When it comes to painting, George Rodrigue is a loner. In recent months, he embraces full time the isolated setting of his Carmel Valley studio. The limited interruptions and lack of social commitments on this quiet California hill settle the artist into a near-obsessed dedication to his canvas and ideas. Ironically, however, it’s Louisiana that remains, always, on his mind.
(pictured, George Rodrigue at his easel this week, Carmel, California; click photo to enlarge-)
Although partial to solitude in California, in Louisiana Rodrigue enjoys collaborative and unusual projects. This includes the Blue Dog Café and Jolie’s Louisiana Bistro, both restaurant partnerships with Lafayette attorney Steve Santillo; large scale public sculptures for the New Orleans Museum of Art and Jefferson Parish, Louisiana, constructed with Begneaud Manufacturing of Lafayette; and even Jolie Blonde Beer, a joint project with Pearl Brewing Company and Kerry Boutte of Mulate’s Cajun Restaurant.
(pictured, The Rodrigue Steinway and The Dukes of Dixieland at the Old U.S. Mint, New Orleans; click photo to enlarge-)
Perhaps his most exciting collaboration, however, is the Rodrigue Steinway, the result of partnerships with the LSU School of Music, Hall Piano Company in New Orleans, and Steinway & Sons. Rodrigue spent three months in 2012 painting the piano, “swirling music around the sides,” says the artist.
Piano-involved events assist LSU’s goal to become an official Steinway School. Funds also support the education programs of the George Rodrigue Foundation of the Arts (GRFA), as well as other non-profits. On June 21st, 2013, Rodrigue and the piano join musicians Irvin Mayfield and Ellis Marsalis at the historic and newly renovated Joy Theater for a special event benefiting the New Orleans Jazz Orchestra.
-click photo to enlarge-
Rodrigue also enjoys collaborations with area museums. For example, this summer the Ogden Museum of Southern Art joins the George Rodrigue Foundation of the Arts (GRFA) July 8-12 for “Art of the Family Table,” one of seven 2013 GRFA Art Camps, this one focused on the history of Cajun food, as illustrated by Rodrigue’s iconic Aioli Dinner, now on view at the Ogden.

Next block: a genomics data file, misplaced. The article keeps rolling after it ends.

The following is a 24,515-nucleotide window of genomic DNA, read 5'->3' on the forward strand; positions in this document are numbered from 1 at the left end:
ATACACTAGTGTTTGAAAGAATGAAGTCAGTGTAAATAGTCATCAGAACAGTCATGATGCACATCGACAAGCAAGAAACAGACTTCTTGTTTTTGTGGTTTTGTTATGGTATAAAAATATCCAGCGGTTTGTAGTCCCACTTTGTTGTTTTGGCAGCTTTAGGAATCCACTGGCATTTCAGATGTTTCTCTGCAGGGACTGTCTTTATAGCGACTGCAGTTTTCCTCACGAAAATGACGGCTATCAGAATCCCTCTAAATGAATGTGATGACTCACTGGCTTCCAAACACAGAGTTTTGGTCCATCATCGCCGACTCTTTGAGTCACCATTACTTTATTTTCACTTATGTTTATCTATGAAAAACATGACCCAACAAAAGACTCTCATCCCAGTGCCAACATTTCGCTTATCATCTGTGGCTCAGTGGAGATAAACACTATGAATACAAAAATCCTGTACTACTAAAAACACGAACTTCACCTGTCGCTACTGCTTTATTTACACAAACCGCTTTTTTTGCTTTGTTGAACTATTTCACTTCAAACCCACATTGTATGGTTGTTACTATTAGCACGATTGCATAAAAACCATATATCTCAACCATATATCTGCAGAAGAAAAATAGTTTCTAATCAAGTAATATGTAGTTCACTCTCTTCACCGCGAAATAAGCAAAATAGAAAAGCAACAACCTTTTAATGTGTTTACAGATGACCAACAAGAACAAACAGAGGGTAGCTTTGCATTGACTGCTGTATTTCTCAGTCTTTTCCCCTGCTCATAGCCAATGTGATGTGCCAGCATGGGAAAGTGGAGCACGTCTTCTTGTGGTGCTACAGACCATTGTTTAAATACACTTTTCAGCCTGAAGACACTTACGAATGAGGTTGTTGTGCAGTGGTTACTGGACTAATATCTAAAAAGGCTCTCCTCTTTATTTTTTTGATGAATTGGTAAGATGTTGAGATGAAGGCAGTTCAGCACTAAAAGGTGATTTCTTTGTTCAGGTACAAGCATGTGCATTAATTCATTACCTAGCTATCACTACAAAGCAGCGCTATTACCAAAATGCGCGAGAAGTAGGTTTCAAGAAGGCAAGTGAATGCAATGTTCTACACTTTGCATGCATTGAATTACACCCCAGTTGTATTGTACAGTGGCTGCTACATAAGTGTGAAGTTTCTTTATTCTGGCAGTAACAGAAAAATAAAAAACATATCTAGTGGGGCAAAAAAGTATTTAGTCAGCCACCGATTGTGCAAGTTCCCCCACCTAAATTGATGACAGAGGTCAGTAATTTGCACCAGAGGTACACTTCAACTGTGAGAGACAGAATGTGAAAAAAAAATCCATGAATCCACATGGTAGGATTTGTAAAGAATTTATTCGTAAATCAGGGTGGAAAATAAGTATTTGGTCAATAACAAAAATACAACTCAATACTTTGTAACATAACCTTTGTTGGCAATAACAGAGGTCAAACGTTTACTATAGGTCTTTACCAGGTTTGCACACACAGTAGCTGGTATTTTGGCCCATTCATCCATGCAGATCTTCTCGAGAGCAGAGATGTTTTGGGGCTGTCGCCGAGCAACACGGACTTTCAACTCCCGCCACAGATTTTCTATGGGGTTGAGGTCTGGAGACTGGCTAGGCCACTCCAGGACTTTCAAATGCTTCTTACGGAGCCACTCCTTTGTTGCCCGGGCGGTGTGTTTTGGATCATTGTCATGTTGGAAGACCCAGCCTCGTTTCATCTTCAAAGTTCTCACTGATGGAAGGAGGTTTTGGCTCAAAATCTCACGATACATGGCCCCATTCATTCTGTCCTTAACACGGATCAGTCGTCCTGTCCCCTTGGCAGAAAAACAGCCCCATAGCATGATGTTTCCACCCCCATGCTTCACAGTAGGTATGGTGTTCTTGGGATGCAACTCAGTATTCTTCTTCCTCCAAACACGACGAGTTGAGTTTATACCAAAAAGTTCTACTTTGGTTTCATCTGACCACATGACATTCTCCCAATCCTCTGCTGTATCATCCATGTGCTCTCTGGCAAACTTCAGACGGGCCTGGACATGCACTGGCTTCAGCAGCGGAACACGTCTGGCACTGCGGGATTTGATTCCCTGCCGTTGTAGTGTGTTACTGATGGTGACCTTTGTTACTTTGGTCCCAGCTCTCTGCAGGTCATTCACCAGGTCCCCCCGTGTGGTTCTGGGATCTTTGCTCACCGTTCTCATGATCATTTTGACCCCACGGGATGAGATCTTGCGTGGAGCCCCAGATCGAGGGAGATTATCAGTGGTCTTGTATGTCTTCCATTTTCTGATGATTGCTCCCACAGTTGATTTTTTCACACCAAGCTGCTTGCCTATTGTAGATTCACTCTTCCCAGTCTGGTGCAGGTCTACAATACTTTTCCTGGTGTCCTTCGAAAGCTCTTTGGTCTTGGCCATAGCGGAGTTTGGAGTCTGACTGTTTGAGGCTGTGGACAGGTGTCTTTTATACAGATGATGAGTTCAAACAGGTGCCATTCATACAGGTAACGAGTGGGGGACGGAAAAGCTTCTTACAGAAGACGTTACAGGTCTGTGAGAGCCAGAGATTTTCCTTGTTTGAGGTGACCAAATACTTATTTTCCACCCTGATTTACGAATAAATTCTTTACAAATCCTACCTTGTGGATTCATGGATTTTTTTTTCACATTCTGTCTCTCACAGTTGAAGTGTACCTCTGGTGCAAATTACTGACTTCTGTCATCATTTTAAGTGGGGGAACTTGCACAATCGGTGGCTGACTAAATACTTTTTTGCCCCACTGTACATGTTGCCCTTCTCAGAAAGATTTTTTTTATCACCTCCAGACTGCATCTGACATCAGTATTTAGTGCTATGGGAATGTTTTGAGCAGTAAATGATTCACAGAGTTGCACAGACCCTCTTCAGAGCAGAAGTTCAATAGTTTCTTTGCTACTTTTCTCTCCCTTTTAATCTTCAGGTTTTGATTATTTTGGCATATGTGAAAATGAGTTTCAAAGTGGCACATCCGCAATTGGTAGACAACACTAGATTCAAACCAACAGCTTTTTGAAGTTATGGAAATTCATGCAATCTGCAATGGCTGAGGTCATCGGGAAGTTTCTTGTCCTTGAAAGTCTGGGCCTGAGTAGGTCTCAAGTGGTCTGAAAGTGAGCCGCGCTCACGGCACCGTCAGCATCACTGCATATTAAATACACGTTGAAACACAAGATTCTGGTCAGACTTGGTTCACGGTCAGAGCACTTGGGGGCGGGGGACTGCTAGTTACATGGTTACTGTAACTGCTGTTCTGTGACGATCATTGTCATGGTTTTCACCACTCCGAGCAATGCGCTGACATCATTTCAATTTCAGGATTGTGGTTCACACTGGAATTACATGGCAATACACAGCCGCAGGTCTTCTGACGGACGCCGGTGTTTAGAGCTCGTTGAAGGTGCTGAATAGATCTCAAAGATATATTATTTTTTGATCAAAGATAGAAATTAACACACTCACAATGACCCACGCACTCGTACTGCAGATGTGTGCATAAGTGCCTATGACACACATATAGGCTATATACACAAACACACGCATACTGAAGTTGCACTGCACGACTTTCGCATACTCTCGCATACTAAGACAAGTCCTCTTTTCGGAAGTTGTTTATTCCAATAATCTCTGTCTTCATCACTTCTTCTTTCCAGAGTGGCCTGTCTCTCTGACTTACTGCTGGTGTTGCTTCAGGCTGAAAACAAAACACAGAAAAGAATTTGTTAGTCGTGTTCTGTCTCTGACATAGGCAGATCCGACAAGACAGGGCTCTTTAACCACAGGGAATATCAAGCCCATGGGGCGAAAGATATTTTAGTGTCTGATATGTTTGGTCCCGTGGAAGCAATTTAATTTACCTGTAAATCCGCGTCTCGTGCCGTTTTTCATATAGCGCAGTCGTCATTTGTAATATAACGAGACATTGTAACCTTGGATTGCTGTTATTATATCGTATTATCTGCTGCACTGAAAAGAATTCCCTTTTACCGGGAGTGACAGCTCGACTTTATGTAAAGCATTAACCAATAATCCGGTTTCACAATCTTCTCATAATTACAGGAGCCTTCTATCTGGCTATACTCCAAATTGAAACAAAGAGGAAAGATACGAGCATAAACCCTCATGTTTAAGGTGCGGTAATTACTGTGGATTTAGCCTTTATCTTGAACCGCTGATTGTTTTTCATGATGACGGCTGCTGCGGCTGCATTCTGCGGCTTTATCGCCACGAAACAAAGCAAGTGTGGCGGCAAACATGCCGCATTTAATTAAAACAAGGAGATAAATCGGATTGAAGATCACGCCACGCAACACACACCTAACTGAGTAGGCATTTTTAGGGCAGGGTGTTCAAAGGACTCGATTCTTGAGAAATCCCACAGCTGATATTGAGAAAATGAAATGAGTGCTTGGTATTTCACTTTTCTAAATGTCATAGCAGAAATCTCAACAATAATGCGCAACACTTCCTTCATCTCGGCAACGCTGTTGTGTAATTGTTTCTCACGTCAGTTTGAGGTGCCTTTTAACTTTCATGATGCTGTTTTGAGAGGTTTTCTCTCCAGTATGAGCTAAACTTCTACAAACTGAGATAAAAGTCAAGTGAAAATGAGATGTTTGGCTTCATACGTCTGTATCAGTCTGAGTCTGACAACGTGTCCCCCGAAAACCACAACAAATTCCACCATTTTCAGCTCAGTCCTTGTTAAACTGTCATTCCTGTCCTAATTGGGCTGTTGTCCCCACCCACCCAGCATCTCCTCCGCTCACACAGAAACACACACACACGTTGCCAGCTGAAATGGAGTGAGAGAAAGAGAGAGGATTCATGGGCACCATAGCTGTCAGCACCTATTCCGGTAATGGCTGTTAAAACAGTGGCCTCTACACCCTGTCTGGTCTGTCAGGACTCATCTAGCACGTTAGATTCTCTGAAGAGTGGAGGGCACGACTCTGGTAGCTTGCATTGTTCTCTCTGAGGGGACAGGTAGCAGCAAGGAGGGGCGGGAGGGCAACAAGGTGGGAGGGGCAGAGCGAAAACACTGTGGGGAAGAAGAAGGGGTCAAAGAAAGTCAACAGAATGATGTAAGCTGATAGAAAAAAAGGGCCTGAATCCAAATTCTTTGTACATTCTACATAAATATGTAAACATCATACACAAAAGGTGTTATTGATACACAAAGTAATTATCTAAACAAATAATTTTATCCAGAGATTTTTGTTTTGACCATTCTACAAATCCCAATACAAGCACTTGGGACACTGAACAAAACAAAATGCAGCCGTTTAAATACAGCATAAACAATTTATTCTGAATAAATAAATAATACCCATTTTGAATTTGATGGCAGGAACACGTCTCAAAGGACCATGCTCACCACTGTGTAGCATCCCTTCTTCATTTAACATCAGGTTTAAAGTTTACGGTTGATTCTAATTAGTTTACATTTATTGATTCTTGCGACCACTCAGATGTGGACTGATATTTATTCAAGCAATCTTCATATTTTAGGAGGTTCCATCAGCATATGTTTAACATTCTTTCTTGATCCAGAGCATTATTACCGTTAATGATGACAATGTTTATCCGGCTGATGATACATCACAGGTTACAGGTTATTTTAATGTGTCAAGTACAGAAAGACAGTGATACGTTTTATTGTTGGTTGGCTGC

-click photo to enlarge; camp details here–
(pictured, Aioli Dinner, 1971 by George Rodrigue; more on this painting here-)
Other collaborations include small-production cameo glass bowls and vases with Pilgrim Glass of West Virginia, unique jewelry designs with Douglas Magnus in Santa Fe, and wine labels for Amuse Bouche and Pret a Boire, Napa Valley.
(pictured, George surprised me recently with a one-of-a-kind belt, a collaboration with Douglas Magnus of Santa Fe, New Mexico; click photo to enlarge-)
For the public, however, the most significant collaboration is the new George Rodrigue website. GRFA Executive Director Jacques Rodrigue and our website designer/manager Heather Parker worked with Design the Planet, creating an exciting and accessible on-line world of Rodrigue history and art.
Launched this week, the site was a year in the making and includes not only the latest technology, but also an extensive timeline spanning Rodrigue’s career in photographs and links from 1944 to 2013; the latest on Rodrigue exhibitions, lectures, and other news; and most important, the highest quality digital images of available artwork.
Presenting the new and improved….
-pictured above, the opening page of the new George Rodrigue website, featuring Sit in Your Own Chair, Rodrigue’s newest silkscreen print, now available through Rodrigue Studio–
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